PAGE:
Tuesday, 1 April 2014

Questions (274)

Stephen Donnelly


274. Deputy Stephen S. Donnelly asked the Minister for Social Protection regarding the State contributory pension, if a person who has worked for 50 years from 1964 to 2014, who has paid 2,253 contributions plus taxes is entitled to €225.80; if a person who worked for 30 years from 1979 to 2009, who has paid 1,434 contributions plus taxes is entitled to €230.30; if a person who worked for ten years from 2004 to 2014, who has paid 520 contributions plus taxes is entitled to €230.30; her views on whether it is fair that a person who makes fewer than 25% of the number of contributions of another could be paid more per week; and if she will make a statement on the matter. [14957/14]

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Written answers (Question to Social)

The State pension is a very valuable benefit and is the bedrock of the Irish pension system. Therefore, it is important to ensure that those qualifying have made a sustained contribution to the Social Insurance Fund over their working lives and the reform measures introduced to date go somewhat toward that goal.

Currently a person's date of entry into insurance is taken as the date used for averaging purposes. To qualify for a state pension a person must:

- have entered insurance before the age of 66;

- have at least 520 paid contributions; and

- satisfy a yearly average (a yearly average of 48 contributions paid and/or credited is required for a full rate pension).

An increase for a qualified adult, which is means tested, may be made in respect of an adult dependant who does not qualify for a pension in their own right, or who qualifies for a lower rate of pension due to gaps in his/her insurance. The means tested non-contributory pension may be available to an individual who meets the qualifying criteria.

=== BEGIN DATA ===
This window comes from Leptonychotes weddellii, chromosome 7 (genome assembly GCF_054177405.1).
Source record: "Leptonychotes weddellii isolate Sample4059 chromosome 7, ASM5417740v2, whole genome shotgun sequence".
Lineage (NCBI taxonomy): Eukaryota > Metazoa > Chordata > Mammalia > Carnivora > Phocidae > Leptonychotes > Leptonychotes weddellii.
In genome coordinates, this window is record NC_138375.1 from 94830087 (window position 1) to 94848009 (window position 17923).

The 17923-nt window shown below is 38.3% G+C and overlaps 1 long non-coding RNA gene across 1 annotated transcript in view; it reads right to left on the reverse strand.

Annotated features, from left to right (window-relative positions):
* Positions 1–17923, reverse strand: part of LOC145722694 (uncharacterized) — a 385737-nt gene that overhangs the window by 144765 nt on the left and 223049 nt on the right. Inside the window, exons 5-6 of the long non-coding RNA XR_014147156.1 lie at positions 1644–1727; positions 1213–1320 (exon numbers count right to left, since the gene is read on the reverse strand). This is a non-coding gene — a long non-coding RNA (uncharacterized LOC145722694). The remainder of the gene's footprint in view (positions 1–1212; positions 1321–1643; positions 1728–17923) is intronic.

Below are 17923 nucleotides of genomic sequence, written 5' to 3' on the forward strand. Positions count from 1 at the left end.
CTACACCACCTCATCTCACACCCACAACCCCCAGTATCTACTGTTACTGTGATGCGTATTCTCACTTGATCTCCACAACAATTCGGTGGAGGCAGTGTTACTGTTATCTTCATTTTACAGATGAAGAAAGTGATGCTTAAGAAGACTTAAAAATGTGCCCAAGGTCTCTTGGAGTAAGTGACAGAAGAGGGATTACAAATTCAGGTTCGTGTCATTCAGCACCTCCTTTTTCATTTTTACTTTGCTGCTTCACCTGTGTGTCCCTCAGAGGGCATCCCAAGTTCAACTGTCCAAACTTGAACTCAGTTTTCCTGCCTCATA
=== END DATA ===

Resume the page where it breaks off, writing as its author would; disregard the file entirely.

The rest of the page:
The yearly average test has been in existence since 1961 when contributory pensions were first introduced. The system was designed to ensure that people could qualify for contributory pensions immediately rather than waiting for contributions to build up and to suit a system where social insurance coverage was less comprehensive and people could move in and out of coverage as a result of the nature of their employment and/or earnings. Social insurance is now long established and is comprehensive in terms of the workforce covered.

It is planned to move to a total contributions approach to determine pension eligibility in the future. This would entail a situation where the total number of contributions paid over a working life will closely reflect the rate of payment received. For example, 30 years contributions (1,560) could qualify a person for maximum State pension (contributory). A person would accumulate 1/30th of a pension for each year of contributions up to a maximum of 30/30ths inclusive of a certain number of credits.

Question No. 275 withdrawn.